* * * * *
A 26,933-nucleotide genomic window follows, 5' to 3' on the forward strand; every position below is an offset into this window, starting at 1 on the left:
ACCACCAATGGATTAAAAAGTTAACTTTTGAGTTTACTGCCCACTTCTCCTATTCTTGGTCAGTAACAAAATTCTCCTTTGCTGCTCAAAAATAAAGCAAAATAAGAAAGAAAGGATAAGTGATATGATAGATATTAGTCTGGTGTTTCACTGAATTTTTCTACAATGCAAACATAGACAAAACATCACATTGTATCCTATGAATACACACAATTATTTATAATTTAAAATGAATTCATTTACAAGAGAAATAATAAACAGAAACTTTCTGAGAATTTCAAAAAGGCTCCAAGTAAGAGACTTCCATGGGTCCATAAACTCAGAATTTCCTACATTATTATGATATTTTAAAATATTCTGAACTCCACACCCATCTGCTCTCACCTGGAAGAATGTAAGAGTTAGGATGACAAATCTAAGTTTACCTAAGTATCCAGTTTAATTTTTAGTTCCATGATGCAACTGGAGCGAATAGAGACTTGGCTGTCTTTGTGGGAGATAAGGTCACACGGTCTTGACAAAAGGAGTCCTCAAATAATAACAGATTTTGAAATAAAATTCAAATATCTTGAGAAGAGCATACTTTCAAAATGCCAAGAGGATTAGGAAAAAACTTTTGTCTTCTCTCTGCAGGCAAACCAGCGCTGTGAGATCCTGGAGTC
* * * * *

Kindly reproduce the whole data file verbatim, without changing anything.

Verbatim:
A 26,933-nucleotide genomic window follows, 5' to 3' on the forward strand; every position below is an offset into this window, starting at 1 on the left:
ACCACCAATGGATTAAAAAGTTAACTTTTGAGTTTACTGCCCACTTCTCCTATTCTTGGTCAGTAACAAAATTCTCCTTTGCTGCTCAAAAATAAAGCAAAATAAGAAAGAAAGGATAAGTGATATGATAGATATTAGTCTGGTGTTTCACTGAATTTTTCTACAATGCAAACATAGACAAAACATCACATTGTATCCTATGAATACACACAATTATTTATAATTTAAAATGAATTCATTTACAAGAGAAATAATAAACAGAAACTTTCTGAGAATTTCAAAAAGGCTCCAAGTAAGAGACTTCCATGGGTCCATAAACTCAGAATTTCCTACATTATTATGATATTTTAAAATATTCTGAACTCCACACCCATCTGCTCTCACCTGGAAGAATGTAAGAGTTAGGATGACAAATCTAAGTTTACCTAAGTATCCAGTTTAATTTTTAGTTCCATGATGCAACTGGAGCGAATAGAGACTTGGCTGTCTTTGTGGGAGATAAGGTCACACGGTCTTGACAAAAGGAGTCCTCAAATAATAACAGATTTTGAAATAAAATTCAAATATCTTGAGAAGAGCATACTTTCAAAATGCCAAGAGGATTAGGAAAAAACTTTTGTCTTCTCTCTGCAGGCAAACCAGCGCTGTGAGATCCTGGAGTC